Rescuers recovered three more bodies on Monday.
A day after a wooden sailboat carrying migrants to Europe smashed onto rocks in stormy weather off southern Italy, bringing the death toll to 62, including at least 14 children.
Pakistan Prime Minister Shehbaz Sharif said more than two dozen Pakistanis were believed to have been among the vessel’s passengers. Rescuers said many Afghanis and some Iranians had also been aboard the boat.
“We met a survivor who fled Afghanistan with his sister to escape the Taliban. She did not survive,” said Sergio Di Dato, a project coordinator with charity Doctors Without Borders (MSF).
Many of the victims washed ashore close to where the vessel sank near Steccato di Cutro, a seaside resort on the eastern coast of Calabria, while some of the bodies were recovered from the sea, which has started to calm as blustery winds die down.
Dozens of coffins were laid out in a sports hall in the neighboring town of Crotone ahead of an eventual funeral, as local people left flowers and candles on metal railings outside to show their respect.
Local authorities said 80 people survived the disaster, but between 180 to 200 people were believed to have boarded the vessel when it left from Turkey, suggesting many more passengers may have perished or be missing.
The shipwreck has stoked a debate on migration in Europe and Italy, where the recently elected right-wing government’s tough new laws for migrant rescue charities have drawn criticism from the United Nations and others.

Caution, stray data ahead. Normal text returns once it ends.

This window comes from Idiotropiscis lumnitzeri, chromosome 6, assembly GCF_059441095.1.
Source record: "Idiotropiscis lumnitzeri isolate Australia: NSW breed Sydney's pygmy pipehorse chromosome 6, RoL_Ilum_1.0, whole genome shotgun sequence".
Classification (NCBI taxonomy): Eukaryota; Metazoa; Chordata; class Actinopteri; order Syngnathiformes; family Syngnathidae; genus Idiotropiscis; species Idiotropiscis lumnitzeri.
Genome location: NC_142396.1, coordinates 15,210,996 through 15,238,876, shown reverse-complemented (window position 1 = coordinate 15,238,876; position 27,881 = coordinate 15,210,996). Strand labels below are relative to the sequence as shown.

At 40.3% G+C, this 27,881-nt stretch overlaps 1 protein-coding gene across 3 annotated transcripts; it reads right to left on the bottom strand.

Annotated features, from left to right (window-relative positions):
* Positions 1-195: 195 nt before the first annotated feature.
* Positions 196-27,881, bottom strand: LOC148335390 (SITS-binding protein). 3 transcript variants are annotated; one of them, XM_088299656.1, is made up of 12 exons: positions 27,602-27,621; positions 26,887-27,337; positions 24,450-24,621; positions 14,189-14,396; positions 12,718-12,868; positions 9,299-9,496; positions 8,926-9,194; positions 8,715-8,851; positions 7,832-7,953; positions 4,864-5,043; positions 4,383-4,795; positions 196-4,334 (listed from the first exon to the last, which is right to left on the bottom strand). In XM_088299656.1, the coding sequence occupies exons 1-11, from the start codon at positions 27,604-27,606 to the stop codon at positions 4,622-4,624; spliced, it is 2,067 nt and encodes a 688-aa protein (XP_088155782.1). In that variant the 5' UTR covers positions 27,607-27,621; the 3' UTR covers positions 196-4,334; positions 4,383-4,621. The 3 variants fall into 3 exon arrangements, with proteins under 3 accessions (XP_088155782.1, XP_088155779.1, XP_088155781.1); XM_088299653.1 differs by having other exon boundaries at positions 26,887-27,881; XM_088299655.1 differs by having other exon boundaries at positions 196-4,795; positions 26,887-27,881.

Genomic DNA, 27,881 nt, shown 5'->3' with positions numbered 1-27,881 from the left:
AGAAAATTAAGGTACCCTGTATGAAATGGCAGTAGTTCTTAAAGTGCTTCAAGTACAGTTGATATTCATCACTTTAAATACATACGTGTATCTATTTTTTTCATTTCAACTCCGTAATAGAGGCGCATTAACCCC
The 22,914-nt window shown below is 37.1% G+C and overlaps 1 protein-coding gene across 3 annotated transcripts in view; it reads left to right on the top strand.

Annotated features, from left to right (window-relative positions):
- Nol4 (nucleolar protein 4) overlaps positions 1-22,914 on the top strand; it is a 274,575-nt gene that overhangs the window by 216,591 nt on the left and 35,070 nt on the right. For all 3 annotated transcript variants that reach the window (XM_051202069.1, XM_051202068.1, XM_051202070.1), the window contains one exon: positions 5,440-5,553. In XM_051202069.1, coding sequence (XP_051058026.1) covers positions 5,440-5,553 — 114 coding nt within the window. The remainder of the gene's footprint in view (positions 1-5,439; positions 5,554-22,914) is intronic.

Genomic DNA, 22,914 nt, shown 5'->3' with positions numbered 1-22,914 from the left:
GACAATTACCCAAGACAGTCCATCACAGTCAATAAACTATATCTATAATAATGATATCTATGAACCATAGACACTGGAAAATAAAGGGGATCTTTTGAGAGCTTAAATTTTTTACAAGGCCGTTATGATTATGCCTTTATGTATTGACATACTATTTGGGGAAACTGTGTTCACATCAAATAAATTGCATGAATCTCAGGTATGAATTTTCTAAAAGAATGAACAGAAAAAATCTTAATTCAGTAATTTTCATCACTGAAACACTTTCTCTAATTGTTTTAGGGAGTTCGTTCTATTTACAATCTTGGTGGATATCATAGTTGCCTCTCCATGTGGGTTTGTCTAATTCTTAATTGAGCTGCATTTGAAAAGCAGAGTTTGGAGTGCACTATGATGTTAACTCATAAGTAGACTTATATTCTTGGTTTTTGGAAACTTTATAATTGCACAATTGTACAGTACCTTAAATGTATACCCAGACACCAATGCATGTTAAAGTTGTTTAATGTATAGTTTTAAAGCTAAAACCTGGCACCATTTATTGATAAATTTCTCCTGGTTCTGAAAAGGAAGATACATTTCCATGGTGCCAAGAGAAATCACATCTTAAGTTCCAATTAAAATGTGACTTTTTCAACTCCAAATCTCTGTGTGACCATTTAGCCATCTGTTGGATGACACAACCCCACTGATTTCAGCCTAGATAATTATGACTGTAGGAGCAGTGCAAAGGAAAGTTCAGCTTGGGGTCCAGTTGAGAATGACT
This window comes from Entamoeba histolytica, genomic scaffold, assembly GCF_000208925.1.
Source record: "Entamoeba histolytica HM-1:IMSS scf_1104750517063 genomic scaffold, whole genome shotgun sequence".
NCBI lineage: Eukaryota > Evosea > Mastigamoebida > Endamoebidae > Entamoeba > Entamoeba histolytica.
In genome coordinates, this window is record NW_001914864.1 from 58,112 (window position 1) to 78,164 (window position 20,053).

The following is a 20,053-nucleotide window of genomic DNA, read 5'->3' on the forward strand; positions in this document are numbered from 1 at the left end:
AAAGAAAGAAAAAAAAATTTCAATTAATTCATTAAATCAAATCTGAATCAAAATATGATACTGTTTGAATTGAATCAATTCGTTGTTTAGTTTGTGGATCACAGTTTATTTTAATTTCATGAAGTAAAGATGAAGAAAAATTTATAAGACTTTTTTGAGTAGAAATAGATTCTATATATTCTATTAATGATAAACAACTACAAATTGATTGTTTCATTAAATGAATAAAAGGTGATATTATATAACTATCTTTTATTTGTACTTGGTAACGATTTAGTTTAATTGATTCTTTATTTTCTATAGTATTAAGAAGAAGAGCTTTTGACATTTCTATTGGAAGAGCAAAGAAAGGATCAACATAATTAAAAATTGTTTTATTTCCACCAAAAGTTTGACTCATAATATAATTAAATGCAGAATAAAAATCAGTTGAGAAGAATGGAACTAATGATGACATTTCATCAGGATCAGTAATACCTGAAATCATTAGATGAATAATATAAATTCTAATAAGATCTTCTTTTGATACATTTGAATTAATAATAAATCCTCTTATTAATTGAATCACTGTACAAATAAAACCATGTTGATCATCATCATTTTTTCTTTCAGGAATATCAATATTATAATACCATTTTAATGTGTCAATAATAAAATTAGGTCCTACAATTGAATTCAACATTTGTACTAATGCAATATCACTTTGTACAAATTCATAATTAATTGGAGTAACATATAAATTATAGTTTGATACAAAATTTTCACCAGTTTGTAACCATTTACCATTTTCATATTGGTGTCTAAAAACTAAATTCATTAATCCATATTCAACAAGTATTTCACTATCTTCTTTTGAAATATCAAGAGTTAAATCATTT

“These tragedies are the result of the tragic collateral damages of Italian and European policies, protecting borders and reducing safe and regular passage to Europe,” said Marco Bertotto, director of programmes for MSF in Italy.
Interior Minister Matteo Piantedosi has denied that the government is to blame for the loss of life, pointing the finger instead at human traffickers and the families that set off to sea.
“Desperation can never justify travelling in conditions that endanger the lives of their children,” he told reporters.
Hundreds of thousands of migrants have reached Italy by boat over the past decade, fleeing conflict and poverty back home.
The United Nations Missing Migrants Project has registered more than 20,000 deaths and disappearances in the central Mediterranean since 2014, including more than 220 this year, making it the most dangerous migrant route in the world.
The vast majority of migrant boats set sail from North Africa, but increasing numbers have left from Turkey over the past two years, including some 16,000 in 2022 — 15% of all arrivals.
MSF’s Bertotto said the increase could be caused by worsened travel conditions along the so-called Balkan migrant route as well as the relative ease with which people holding certain national passports have access to Turkey.
The boat that sank off Calabria departed from the western Turkish port of Izmir about four days ago and was spotted 74 km (46 miles) off the coast late on Saturday by a plane operated by European Union border agency Frontex.
An initial attempt to reach the vessel was thwarted by bad weather, police said. Interior Ministry Undersecretary Wanda Ferro dismissed accusations that the migrants could have been saved despite the rough seas as “boorish political propaganda”.
One survivor was arrested on migrant trafficking charges on Sunday, but the Guardia di Finanza customs police said two more people were suspected of having aided the alleged smuggler.
Police in Crotone said they had received a lot of calls from people asking about missing loved ones.